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Photos from Maine Trips, 2008
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John Brochu
(JohnnyBgood4) - F

Locale: New Hampshire
Photos from Maine Trips, 2008 on 11/13/2009 22:42:25 MST Print View

Welcome to Maine sign on AT at the NH/Maine border

Maine Welcome Sign



Moss on the Mahoosuc Traverse

Moss on the Mahoosuc Traverse



Sunrise from Antlers Camp on Jo-Mary Lake in the 100-mile kinda sorta wilderness

Sunrise in the 100 Mile Sorta Kinda Wilderness


Morning fog burning off East Branch of Pleasant River

Morning Fog


Moose skull and prayer flags at Mahoosuc Notch

Moose Skull and Prayer Flags at Mahoosuc Notch


Late morning early in the 100-mile

Late Morning Early in the 100 Mile


A friend on the relatively new Grafton Loop trail

Friend on Grafton Loop Trail

Edited by JohnnyBgood4 on 11/19/2009 09:12:54 MST.

Nate Davis
(Knaight) - F

Locale: Western Massachusetts
100 mile wilderness on 11/17/2009 19:55:34 MST Print View

My wife and I are thinking about doing the 100 mile wilderness as a 7 day trip next summer. We've done a small stretch over Barren Mountain and Katahdin, but the rest is pretty unknown to us.

When did you go? How long did it take you? Any tips?

thanks!

-Nate

Ryan Linn
(ryan.c.linn)

Locale: Maine!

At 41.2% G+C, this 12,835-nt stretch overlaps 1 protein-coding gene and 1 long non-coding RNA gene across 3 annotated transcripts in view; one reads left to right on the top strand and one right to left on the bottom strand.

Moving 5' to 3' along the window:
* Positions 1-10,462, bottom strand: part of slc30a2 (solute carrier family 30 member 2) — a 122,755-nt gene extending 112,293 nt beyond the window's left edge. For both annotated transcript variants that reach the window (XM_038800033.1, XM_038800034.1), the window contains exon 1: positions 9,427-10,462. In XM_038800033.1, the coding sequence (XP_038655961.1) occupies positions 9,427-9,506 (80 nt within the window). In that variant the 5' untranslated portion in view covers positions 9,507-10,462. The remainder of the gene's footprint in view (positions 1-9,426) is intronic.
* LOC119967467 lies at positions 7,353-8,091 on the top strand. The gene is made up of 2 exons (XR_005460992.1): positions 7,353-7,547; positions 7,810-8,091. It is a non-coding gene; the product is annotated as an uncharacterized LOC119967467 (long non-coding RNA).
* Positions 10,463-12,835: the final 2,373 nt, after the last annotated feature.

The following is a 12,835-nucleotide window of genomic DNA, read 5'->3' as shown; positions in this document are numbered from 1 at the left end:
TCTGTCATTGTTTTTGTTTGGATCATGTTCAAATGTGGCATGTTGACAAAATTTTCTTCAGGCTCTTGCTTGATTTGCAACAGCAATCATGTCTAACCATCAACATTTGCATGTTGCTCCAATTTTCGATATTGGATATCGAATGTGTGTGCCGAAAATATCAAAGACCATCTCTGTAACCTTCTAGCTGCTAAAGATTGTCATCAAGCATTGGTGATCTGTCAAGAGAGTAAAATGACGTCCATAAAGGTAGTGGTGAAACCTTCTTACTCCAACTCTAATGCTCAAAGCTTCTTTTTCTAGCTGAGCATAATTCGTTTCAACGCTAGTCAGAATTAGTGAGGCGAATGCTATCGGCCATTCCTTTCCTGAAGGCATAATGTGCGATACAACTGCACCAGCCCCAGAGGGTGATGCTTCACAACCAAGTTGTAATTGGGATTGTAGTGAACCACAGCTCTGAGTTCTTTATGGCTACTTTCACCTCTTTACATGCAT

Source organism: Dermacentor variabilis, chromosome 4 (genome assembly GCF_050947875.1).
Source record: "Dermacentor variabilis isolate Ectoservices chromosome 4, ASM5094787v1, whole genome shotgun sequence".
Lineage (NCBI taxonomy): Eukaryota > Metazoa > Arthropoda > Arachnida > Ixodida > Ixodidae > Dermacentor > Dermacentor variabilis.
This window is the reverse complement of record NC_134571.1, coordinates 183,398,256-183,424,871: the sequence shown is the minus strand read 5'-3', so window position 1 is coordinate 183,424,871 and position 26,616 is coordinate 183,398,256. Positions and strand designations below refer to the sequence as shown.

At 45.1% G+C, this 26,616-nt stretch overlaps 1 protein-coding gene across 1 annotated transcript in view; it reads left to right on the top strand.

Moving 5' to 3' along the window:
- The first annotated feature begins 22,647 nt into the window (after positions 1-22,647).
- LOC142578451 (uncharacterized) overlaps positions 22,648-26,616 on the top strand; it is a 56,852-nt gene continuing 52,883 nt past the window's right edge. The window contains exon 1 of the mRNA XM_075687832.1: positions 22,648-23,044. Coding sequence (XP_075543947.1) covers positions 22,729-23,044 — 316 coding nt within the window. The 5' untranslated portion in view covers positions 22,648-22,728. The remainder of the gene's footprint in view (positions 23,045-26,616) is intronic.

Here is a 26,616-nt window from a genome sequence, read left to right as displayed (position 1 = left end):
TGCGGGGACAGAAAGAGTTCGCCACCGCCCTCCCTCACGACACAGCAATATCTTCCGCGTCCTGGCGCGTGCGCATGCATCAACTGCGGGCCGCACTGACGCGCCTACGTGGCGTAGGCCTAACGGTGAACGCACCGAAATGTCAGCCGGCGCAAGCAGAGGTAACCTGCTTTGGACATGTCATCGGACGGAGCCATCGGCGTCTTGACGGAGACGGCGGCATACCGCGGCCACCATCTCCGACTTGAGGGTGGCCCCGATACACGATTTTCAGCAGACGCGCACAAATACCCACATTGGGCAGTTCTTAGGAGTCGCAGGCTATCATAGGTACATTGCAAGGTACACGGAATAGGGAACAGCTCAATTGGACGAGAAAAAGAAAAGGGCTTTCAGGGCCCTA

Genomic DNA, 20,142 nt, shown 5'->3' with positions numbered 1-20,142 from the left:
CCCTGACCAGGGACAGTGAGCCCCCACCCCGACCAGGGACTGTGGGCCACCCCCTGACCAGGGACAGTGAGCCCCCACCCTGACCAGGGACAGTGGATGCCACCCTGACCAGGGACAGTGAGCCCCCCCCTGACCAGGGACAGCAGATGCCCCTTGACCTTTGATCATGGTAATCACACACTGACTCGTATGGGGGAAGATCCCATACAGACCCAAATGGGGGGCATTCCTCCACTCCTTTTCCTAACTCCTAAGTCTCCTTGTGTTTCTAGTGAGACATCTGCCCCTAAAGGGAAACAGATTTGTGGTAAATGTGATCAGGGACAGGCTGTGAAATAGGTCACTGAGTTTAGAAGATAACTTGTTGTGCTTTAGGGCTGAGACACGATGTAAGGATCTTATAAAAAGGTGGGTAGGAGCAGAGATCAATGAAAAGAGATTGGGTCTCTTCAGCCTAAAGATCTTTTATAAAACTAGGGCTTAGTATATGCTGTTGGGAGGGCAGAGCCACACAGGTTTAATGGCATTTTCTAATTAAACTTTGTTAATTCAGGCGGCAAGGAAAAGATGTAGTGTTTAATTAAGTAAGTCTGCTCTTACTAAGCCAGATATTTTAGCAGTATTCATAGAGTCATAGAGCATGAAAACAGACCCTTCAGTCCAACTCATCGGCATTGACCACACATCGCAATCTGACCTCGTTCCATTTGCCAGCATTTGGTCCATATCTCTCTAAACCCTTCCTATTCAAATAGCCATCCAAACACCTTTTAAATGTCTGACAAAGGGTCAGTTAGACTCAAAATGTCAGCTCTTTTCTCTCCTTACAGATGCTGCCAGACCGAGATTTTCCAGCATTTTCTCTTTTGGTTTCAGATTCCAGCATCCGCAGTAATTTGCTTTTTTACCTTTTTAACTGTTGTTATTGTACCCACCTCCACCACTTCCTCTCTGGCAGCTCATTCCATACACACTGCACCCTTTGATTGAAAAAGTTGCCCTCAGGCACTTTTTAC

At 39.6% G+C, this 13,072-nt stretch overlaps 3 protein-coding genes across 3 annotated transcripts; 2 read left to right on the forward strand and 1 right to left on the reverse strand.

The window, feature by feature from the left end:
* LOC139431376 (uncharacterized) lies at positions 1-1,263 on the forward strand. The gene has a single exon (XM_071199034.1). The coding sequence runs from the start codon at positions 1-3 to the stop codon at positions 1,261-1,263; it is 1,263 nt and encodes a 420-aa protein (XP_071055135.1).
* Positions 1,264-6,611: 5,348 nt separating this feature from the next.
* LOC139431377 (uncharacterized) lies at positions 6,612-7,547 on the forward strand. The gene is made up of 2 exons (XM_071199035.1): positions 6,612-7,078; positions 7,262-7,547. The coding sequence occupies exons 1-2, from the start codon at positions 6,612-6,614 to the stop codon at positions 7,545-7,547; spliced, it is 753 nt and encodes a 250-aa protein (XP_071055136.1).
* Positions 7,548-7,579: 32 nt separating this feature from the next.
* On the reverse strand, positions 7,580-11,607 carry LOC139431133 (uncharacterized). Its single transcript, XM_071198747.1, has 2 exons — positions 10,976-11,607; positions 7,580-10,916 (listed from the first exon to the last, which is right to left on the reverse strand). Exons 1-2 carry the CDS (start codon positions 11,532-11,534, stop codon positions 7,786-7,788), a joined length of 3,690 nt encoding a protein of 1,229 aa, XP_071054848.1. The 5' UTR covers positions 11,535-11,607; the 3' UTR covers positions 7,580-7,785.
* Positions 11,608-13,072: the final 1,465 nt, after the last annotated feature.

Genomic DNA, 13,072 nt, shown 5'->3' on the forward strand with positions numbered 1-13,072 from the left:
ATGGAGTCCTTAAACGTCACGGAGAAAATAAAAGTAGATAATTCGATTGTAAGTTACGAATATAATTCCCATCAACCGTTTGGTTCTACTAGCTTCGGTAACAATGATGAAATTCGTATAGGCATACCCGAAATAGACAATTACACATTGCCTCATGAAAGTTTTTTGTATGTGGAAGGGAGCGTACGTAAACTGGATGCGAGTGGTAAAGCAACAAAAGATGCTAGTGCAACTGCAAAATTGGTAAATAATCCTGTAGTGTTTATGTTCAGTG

Re: 100 mile wilderness on 11/18/2009 05:13:47 MST Print View

Sweet pics, John. My favorite state on the AT (because I live there, of course)!

Nate, I'd say try to stay at Antlers campsite (see picture above... it's beautiful!), and definitely, absolutely take the side trip to see Gulf Hagas. If nothing else, the first few falls are great, with good swimming holes. If you can make it all the way to the Head Of The Gulf, it's well worth the very long detour.

Oh, and Cloud Pond Lean-to is another delightful campsite, despite the long side trail.

John Brochu
(JohnnyBgood4) - F

Locale: New Hampshire
Re: 100 mile wilderness on 11/18/2009 07:50:36 MST Print View

Hi Nate,

We went in mid September which is a great time of year to go since the daytime temps are great for hiking, there are no bugs, it's still warm enough at night for a fairly light bag (I used a 40 degree bag supplented with my MB UL down inner on the colder nights), and the river crossings are not usually a problem then.

We spent 8 days, 7 nights on trail. Although we could have finished in 7 days, the weather on the second half of the trip was spectacular and we decided on route to take the extra day.

I went with a party of three, and two of us wanted to do the trip without resupply so we avoided White House Landing and packed for 8 days food plus a little extra. Some day I might try this trip again SUL (this time I had 12 pounds base) in which case I will definetely resupply at White House Landing. Plus get one of their nice fat burgers and drink 5 or 6 beers while I'm there for good measure! My friend that did go to WHL really enjoyed his brief stop and the tasty burger.

I would avoid the shelters if you can, as especially when you get further north you can find some really spectacular campsites.

If you have any other questions please feel free to send me a PM.

Nate Davis
(Knaight) - F

Locale: Western Massachusetts
100 Mile wilderness on 11/18/2009 15:10:15 MST Print View

Ryan: